This present communication is an attempt to explore the synergistic effect of plant growth promoting rhizobacteria (Pseudomonas chlororaphis) and arbuscular mycorrhizal (AM) fungus (Glomus clarum, Glomus mosseaeand Glomus fasciculatum) on maize grown in cupsfor six weeks. A significant growth increase was noticed in maize grown in soil inoculated Pseudomonas chlororaphis and Glomus mosseaethan in the rest treatments in all parameters measure. This show how best these organisms would help towards a sustainable agriculture.
The worldwide increases in both environmental damage and human population pressure have the unfortunate consequence that global food production may soon become insufficient to feed all of the world’s people. It is therefore essential that agricultural productivity be significantly increased within the next few decades. Large amounts of chemical fertilizers are generally used to improve growth and yield of crops. However, increasing costs of these fertilizers and environmental concerns related to their use have led to the development of alternative strategies. Agricultural practice is moving toward a more sustainable and environmentally friendly approach. The use of beneficial soil microorganisms could reduce the amount of fertilizer input by increasing the efficiency of nutrient availability and other plant growth promoting activities. Bio-fertilizers hold a promise to balance many drawbacks of the conventional chemical based technology and could recuperate healthy farming practices and organic farming.
Arbuscular mycorrhizal fungi (AMF) are known to occur widely under various environmental conditions and are found associated with roots of most of the food crops (Chen et al., 2005; Souchieet al., 2006). The AM fungi form a filamentous network in soil and plant roots which promotes bi-directional nutrient movement. Nutrients taken up by the mycorrhizal fungi can lead to improved plant growth and reproduction in infertile soils. As a result, mycorrhizal plants are often more competitive and are able to tolerate environmental stresses compared to non-mycorrhiza plants. The application of AM fungi led to noteworthy enhancements on plant growth, vigour, nutrient and water uptake, disease resistance and drought tolerance (Jeffries etal., 2003; Sanchez-Blanco et al., 2004; Gohre and Paszkowski, 2006; Wu and Xia, 2006). The co-inoculation of AMF with some other microorganisms has been proved in several reports to support plant growth. Plant growth promoting rhizobacteria has been confirmed to support AMF in plant development.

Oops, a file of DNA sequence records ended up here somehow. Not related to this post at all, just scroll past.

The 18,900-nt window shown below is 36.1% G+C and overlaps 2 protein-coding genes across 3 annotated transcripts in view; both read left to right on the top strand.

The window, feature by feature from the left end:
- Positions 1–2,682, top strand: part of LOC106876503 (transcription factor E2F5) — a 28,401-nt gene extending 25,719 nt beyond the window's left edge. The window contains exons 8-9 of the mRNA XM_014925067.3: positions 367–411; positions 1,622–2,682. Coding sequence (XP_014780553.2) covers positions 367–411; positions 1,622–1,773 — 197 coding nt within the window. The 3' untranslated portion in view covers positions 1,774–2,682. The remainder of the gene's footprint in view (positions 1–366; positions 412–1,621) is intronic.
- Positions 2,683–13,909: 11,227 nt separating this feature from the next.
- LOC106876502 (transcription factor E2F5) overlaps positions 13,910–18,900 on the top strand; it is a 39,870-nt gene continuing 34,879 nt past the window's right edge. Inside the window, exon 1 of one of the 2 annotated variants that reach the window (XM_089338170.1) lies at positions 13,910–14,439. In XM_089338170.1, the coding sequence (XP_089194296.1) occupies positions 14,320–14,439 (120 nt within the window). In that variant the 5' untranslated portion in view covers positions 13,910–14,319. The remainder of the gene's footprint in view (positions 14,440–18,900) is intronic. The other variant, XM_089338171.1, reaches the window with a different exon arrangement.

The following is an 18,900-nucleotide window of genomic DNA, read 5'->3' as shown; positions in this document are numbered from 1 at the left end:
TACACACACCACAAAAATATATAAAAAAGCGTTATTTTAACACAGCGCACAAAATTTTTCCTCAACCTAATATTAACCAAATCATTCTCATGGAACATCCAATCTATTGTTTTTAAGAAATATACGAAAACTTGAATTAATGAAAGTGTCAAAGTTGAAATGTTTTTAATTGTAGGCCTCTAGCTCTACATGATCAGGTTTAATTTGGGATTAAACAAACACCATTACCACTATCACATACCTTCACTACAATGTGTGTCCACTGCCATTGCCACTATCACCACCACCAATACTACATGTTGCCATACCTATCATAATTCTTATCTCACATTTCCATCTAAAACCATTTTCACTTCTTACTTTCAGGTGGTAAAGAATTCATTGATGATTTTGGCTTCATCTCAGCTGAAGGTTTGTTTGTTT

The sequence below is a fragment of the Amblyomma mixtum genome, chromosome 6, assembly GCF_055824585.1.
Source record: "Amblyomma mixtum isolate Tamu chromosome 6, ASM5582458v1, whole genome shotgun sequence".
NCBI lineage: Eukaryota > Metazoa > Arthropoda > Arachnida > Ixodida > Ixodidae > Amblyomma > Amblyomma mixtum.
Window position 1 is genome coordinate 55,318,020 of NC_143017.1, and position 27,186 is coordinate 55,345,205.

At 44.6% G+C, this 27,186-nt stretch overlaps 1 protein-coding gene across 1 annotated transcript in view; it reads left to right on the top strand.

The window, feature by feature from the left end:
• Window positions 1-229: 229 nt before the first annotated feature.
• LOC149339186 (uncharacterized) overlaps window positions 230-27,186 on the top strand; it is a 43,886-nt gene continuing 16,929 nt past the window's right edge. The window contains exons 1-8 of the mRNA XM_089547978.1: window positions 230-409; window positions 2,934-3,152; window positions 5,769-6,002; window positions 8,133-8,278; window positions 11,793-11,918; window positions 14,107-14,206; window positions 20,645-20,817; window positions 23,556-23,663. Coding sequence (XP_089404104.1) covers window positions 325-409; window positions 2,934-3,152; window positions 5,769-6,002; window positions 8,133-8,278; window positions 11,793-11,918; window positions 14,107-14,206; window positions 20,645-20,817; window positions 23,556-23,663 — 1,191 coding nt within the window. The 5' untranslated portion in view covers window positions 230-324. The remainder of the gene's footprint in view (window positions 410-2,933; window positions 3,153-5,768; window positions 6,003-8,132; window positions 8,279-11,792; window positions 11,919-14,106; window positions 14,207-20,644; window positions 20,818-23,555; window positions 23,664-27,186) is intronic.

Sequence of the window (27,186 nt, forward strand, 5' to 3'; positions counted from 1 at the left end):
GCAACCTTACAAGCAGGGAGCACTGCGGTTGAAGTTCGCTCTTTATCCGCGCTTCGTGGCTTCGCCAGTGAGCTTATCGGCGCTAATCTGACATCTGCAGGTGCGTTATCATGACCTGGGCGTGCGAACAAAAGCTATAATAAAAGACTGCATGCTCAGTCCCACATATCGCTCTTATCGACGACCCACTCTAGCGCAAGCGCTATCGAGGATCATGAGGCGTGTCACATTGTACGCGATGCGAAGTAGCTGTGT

Plant growth promoting rhizobacteria (PGPR), especially phosphate solubilizing bacteria (PSB), which reside in the plant rhizosphere, increase the availability of P for the plants by solubilization of bound P in soil (Igualet al., 2001). Due to limited diffusion and formation of a Pi-depletion zone surrounding the root system, the phosphate made available by PSB from sparingly soluble inorganic P (Pi) sources may not reach the root surface, therefore it was proposed that if the solubilized phosphate was taken up first by AM mycelium, this synergistic microbial interaction should improve P supply to the plant. In particular, AM inoculation improves the establishment of both inoculated and indigenous phosphate-solubilizing rhizobacteria acting as helping bacteria (Barea et al., 2002). It was found that plants inoculated with AM fungi either alone or in combination with PSB, increased the P uptake remarkably in many cash crops such as wheat and maize (Raja et al., 2002).
Maize (Zea mays L.) is a member of the grass family, Poaceae. It is one of the most important cereal crops in the world (Agbogidi, 2010). Maize is the most important cereal crop in Nigeria providing over 40% of the calories consumed in both rural and urban areas. The crop has increasingly become a staple food in many parts of the country due to changes in people eating habits. Small-scale farmers, who constitute the bulk (80%) of the rural people, also account for the largest share of maize producers.
1.1 JUSTIFICATION OF THE STUDY
The study of the synergistic relationship between arbuscular mycorrhiza fungi and plant growth promoting bacteria is expanding rapidly, there are some numbers considering how long has been and long and far it would be of help towards the sustenance of agriculture not only at low level but widespread. This project write up is to view the effectiveness of the co-inoculation of AMF and PGPR (Bacillus chlororance) on maize.
1.2 AIM OF STUDY
- To study the impact of co-inoculation of different species of arbuscular mycorrhiza fungi and plant growth promoting bacterial (Pseudomonas chlororaphis) on maize (Zea mays L.).
1.3 OBJECTIVES OF STUDY
- To investigate the effect of the inoculation of arbuscular mycorrhizal fungi and plant growth promoting bacterial (Pseudomonas chlororaphis)on maize (Zea mays L.).
- To evaluate the effect of selected vesicular arbuscular mycorrhizal spores and Pseudomonas chlororaphis on maize (Zea mays L.).